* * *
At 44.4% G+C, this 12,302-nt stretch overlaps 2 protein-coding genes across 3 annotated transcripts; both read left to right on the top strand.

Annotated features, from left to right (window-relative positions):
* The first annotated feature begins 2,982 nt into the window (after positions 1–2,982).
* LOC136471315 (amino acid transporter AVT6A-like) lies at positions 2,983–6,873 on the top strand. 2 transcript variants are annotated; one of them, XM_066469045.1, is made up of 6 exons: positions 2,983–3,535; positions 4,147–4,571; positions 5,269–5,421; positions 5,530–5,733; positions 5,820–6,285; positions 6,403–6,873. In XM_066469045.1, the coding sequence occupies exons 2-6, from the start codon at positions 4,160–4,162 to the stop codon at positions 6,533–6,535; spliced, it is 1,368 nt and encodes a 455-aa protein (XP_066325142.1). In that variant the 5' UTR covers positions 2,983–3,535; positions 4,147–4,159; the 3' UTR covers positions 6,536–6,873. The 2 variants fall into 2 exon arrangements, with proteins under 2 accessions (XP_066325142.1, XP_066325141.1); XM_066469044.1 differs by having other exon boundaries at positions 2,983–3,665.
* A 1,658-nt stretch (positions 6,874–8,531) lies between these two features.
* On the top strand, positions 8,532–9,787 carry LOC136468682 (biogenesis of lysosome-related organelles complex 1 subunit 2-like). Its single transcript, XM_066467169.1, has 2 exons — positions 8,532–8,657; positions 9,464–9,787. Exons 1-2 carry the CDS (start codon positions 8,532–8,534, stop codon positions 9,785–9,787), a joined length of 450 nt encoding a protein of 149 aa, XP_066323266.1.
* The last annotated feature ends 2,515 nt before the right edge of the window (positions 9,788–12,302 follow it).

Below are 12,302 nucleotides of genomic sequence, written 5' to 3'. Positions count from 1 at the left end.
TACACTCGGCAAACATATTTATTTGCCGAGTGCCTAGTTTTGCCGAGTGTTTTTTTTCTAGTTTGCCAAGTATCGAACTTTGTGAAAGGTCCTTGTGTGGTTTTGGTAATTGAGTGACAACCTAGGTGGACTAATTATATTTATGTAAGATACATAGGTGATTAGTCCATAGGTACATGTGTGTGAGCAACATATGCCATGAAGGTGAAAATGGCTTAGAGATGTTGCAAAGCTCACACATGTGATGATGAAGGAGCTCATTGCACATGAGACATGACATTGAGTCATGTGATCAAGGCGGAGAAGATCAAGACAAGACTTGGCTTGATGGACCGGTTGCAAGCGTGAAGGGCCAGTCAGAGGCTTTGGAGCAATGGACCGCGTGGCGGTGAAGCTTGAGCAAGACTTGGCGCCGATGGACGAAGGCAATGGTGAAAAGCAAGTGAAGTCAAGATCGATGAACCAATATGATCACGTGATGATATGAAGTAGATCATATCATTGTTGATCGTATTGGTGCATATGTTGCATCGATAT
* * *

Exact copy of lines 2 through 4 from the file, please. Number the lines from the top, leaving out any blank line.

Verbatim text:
Annotated features, from left to right (window-relative positions):
* The first annotated feature begins 2,982 nt into the window (after positions 1–2,982).
* LOC136471315 (amino acid transporter AVT6A-like) lies at positions 2,983–6,873 on the top strand. 2 transcript variants are annotated; one of them, XM_066469045.1, is made up of 6 exons: positions 2,983–3,535; positions 4,147–4,571; positions 5,269–5,421; positions 5,530–5,733; positions 5,820–6,285; positions 6,403–6,873. In XM_066469045.1, the coding sequence occupies exons 2-6, from the start codon at positions 4,160–4,162 to the stop codon at positions 6,533–6,535; spliced, it is 1,368 nt and encodes a 455-aa protein (XP_066325142.1). In that variant the 5' UTR covers positions 2,983–3,535; positions 4,147–4,159; the 3' UTR covers positions 6,536–6,873. The 2 variants fall into 2 exon arrangements, with proteins under 2 accessions (XP_066325142.1, XP_066325141.1); XM_066469044.1 differs by having other exon boundaries at positions 2,983–3,665.